Neighbouring countries in the Southern African Development Community (SADC) have large power deficits that could be filled with Mozambican power exports or through power generation facilities operating on imported Mozambican gas. Collectively, SADC member countries currently have a power deficit of over 9,000MW coupled with low rates of electrification (30 to 32%) and lower per capita electricity consumption. The West African hub is strategically positioned to develop as a hub for gas supply not only in the West African region but also to meet the demand from European nations. There is a growing need to diversify the local economy, which will result in incremental demand for natural gas domestically, especially from fertilizer production and gasbased power generation. Regasification facilities would need to be developed across countries to provide gas-based power to the local population.
The lack of suitable infrastructure, uncertain regulatory policies and the lack of long-term gas monetisation plans in the SSA region remain a challenge. Consultant at Frost & Sullivan, Neeraj Sanjay Mense, believes these challenges can be overcome by international collaboration and implementation of industry best practices. Natural gas economies across SSA are yet to realise the complete potential of their gas reserves. While local governments could modify regulatory and fiscal policies to boost investor confidence, the growing demand for energy diversification within the region is anticipated to drive investments.
Mense believes opportunities will arise through gas-to-power projects and energy demands for residential and industrial consumption. While residential consumption constitutes a small percentage of the total natural gas demand, it would be imperative to develop industrial and commercial entities as anchor consumers that would be instrumental in adoption of natural gas as an energy source across residential consumers.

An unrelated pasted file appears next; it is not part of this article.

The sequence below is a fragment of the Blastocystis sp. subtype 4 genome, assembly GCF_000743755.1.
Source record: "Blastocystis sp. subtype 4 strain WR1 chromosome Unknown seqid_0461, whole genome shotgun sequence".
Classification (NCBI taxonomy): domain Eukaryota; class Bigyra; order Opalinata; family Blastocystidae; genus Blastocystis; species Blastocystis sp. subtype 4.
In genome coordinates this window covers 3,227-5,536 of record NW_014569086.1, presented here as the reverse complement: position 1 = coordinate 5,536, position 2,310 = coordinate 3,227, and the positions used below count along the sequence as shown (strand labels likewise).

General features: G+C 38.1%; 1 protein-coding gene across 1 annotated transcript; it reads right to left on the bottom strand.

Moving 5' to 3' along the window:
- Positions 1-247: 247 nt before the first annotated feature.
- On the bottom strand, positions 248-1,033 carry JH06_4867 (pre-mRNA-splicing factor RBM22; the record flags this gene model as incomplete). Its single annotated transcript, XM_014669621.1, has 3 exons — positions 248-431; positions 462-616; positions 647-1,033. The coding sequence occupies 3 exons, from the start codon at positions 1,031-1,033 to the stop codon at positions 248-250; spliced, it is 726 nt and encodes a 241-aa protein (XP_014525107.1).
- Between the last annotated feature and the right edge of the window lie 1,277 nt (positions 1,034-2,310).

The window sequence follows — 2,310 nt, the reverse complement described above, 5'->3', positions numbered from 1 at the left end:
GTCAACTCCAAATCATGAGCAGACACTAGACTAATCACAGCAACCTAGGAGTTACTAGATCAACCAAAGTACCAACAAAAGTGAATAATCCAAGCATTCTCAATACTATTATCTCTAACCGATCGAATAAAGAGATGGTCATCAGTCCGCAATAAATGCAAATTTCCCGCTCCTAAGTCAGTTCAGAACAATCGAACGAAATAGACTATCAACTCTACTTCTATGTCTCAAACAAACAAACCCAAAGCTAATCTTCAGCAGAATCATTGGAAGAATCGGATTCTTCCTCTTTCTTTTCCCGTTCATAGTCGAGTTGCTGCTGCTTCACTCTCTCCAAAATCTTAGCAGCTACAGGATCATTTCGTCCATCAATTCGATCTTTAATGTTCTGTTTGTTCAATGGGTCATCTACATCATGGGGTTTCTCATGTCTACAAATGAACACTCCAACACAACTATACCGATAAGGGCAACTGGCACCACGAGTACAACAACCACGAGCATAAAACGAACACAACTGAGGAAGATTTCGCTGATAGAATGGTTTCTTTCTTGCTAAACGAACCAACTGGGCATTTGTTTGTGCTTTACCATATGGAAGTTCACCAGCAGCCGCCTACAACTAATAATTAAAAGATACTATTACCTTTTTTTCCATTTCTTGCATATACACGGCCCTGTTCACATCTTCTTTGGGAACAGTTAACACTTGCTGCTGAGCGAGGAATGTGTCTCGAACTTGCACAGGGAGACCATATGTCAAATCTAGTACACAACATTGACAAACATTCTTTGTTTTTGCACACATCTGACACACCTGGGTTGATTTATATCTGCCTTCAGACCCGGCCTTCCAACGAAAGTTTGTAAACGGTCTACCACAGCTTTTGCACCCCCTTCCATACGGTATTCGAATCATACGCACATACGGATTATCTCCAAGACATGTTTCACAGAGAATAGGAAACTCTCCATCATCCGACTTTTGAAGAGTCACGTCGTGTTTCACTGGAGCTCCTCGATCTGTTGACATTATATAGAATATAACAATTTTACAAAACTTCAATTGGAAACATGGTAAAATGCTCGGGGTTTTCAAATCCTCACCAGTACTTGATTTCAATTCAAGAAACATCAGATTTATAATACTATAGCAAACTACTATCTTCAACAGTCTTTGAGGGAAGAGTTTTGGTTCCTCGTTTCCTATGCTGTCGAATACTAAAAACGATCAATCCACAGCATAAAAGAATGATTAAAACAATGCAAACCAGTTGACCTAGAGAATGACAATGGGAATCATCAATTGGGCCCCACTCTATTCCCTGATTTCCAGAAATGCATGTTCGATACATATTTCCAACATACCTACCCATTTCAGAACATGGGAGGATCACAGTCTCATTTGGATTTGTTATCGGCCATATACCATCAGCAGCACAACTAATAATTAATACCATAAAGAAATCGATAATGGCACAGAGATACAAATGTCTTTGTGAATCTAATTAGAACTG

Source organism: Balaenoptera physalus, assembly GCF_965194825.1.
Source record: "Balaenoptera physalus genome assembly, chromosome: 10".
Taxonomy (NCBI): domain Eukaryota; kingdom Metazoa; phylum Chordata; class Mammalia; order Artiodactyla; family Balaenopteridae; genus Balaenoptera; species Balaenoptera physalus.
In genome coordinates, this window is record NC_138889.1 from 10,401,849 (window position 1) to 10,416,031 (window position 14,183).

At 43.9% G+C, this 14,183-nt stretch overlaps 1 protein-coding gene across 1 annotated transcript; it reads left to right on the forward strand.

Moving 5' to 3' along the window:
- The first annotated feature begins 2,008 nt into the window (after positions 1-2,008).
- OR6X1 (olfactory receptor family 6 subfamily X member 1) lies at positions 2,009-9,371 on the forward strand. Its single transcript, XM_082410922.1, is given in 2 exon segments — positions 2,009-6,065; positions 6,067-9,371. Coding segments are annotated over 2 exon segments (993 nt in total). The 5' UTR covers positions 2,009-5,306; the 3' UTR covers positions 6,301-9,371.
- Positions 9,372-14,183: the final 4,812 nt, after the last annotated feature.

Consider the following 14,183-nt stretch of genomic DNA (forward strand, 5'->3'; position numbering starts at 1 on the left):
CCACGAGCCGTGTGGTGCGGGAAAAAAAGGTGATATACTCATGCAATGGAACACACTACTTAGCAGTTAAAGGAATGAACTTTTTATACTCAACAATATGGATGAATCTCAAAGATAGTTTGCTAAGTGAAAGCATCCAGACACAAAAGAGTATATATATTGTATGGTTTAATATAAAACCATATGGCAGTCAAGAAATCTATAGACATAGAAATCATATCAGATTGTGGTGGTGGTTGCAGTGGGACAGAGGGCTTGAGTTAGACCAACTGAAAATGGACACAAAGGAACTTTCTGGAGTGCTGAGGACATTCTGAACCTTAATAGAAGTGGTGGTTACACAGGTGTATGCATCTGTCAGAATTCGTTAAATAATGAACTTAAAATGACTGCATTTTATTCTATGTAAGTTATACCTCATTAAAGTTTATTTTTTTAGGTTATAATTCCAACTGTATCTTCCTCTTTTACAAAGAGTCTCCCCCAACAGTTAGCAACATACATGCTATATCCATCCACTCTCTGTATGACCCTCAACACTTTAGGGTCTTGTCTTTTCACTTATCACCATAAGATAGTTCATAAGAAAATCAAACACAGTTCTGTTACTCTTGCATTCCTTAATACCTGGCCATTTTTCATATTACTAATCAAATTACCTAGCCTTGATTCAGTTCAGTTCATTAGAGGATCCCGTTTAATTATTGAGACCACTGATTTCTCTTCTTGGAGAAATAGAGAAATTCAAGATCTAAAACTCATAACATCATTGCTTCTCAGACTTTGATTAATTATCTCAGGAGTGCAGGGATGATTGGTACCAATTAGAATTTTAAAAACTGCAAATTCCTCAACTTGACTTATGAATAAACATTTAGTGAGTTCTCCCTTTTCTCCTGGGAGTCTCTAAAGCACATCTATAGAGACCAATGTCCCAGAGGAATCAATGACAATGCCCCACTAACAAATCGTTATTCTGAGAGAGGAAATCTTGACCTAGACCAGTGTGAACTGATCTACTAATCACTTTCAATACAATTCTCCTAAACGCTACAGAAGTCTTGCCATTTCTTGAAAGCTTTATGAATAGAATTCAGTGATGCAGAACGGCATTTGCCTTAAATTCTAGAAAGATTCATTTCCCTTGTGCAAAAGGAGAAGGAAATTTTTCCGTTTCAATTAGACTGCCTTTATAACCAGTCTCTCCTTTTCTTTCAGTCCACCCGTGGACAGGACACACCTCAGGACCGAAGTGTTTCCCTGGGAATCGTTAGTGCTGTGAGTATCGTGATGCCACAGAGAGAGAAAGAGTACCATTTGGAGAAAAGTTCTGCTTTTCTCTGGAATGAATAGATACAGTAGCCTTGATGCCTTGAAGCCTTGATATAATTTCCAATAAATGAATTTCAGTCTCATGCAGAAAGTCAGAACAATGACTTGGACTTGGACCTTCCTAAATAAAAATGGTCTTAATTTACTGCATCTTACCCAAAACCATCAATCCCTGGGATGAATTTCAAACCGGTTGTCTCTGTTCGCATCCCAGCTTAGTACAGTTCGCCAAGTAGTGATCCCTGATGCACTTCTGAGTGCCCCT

Although SSA’s chronic power generation deficit forms a major obstacle to economic growth and human development across the continent, Nigeria, Mozambique, Tanzania, Angola, and Equatorial Guinea will continue to lead the region in terms of natural gas reserves and exploration potential. Notably, poor infrastructure, regulatory and policy uncertainty, and lack of skilled resources will continue to remain a restraint in expanding the natural gas market in SSA.
The deep-sea Brulpadda discovery by Total is a major incentive for players like Exxon Mobil and Eni Spa, which have stakes in fields close to Total’s discovery. This is expected to result in heightened exploration activity in the region, providing economic and employment opportunities for South Africa. While monetisation of the discovered wet gas reserves will take a few years, there is an opportunity for converting the gas to meet South Africa’s oil demand or even contribute to the overall power generation mix.
Reduced import dependency for crude oil coupled with tax revenues from Brulpadda will not only strengthen the Rand but also provide the government with vital financial reserves for implementing social and economic development schemes across different levels of the South African society. Across Africa, there is an urgent need to develop long-term gas monetisation strategies with focus on local consumption and export to Asian demand centres like India that have policies to increase the contribution of natural gas in the overall energy mix. “The pace of regulatory policy, natural gas resource and associated infrastructure development across competing economies like Tanzania and Mozambique would be a key highlight as these regions vie for a share in the global LNG market,” concludes Mense. ESI